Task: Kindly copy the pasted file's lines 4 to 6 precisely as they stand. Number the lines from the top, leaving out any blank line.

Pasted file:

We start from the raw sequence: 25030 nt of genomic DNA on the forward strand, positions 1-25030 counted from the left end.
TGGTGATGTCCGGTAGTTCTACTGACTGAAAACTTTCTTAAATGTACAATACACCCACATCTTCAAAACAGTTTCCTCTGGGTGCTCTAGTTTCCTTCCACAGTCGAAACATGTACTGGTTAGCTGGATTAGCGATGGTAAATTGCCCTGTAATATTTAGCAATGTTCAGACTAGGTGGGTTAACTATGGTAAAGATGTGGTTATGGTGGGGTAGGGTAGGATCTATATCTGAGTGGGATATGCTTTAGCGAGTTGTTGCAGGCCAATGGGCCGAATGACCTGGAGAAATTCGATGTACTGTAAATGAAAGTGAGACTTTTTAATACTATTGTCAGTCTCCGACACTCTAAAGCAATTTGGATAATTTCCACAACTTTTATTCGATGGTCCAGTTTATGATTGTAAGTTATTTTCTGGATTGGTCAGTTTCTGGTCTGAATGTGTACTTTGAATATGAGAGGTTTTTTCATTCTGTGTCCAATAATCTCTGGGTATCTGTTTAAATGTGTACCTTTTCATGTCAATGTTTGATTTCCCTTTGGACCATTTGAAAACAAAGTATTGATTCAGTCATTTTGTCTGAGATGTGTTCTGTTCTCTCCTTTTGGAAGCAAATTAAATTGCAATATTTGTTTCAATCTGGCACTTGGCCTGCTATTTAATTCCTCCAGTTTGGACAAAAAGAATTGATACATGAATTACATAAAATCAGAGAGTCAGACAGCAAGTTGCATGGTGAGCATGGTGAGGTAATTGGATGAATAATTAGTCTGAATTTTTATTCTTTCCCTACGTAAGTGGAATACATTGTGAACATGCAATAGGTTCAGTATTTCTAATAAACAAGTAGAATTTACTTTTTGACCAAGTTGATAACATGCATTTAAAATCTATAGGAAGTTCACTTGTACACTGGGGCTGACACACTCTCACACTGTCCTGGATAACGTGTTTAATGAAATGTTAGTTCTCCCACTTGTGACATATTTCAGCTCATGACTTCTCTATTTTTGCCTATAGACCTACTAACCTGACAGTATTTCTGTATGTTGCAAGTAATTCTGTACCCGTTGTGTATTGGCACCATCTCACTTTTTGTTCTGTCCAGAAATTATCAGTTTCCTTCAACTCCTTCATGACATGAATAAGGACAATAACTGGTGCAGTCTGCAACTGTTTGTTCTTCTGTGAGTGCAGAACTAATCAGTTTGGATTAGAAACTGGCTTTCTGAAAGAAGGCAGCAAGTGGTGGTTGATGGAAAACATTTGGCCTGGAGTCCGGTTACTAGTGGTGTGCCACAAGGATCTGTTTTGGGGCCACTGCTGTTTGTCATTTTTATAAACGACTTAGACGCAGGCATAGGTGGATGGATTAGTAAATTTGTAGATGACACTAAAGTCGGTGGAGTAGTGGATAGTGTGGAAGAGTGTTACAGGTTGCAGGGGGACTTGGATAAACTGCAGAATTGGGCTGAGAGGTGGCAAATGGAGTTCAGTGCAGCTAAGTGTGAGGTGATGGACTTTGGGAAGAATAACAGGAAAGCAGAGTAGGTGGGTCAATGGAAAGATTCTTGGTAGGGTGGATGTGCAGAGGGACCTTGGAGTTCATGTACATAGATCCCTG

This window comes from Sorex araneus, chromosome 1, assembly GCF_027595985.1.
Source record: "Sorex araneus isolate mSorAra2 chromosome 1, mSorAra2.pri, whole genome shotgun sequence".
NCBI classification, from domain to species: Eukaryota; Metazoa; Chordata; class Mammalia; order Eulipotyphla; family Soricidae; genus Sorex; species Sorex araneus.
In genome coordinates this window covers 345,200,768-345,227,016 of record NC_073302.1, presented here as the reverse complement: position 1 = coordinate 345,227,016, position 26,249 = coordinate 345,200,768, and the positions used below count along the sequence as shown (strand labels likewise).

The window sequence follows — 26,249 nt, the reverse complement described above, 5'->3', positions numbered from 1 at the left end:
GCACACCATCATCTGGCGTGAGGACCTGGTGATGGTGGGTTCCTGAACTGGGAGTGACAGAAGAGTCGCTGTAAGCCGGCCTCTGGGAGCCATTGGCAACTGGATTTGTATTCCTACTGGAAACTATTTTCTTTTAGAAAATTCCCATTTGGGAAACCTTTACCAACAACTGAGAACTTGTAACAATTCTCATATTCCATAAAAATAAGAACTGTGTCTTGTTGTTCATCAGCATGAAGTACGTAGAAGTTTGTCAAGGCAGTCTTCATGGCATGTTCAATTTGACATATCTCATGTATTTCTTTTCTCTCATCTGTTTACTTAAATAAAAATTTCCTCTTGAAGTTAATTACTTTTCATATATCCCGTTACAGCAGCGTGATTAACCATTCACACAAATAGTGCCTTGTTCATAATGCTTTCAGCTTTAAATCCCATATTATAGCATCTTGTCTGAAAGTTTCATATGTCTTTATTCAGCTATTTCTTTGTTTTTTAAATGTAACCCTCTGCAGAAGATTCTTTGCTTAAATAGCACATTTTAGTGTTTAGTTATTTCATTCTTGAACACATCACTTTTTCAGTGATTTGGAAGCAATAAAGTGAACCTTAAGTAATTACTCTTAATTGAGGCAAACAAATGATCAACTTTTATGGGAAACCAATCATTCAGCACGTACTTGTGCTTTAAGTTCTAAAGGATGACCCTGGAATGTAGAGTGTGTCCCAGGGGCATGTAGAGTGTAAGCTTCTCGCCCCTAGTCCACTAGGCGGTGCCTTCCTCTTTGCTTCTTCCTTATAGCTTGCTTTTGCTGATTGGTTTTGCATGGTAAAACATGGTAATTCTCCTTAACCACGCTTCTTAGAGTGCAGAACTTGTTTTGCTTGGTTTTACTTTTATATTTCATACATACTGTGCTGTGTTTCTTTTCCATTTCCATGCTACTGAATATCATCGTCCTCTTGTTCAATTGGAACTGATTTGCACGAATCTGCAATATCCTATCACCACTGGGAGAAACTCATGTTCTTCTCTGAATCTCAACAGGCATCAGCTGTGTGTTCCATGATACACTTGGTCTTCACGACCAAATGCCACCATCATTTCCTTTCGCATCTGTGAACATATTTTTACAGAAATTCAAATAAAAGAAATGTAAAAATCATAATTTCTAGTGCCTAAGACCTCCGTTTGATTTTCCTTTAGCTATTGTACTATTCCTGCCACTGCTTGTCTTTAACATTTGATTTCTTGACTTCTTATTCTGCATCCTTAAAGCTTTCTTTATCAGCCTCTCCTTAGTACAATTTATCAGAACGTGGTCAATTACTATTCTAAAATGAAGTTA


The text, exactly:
Source record: "Sorex araneus isolate mSorAra2 chromosome 1, mSorAra2.pri, whole genome shotgun sequence".
NCBI classification, from domain to species: Eukaryota; Metazoa; Chordata; class Mammalia; order Eulipotyphla; family Soricidae; genus Sorex; species Sorex araneus.
In genome coordinates this window covers 345,200,768-345,227,016 of record NC_073302.1, presented here as the reverse complement: position 1 = coordinate 345,227,016, position 26,249 = coordinate 345,200,768, and the positions used below count along the sequence as shown (strand labels likewise).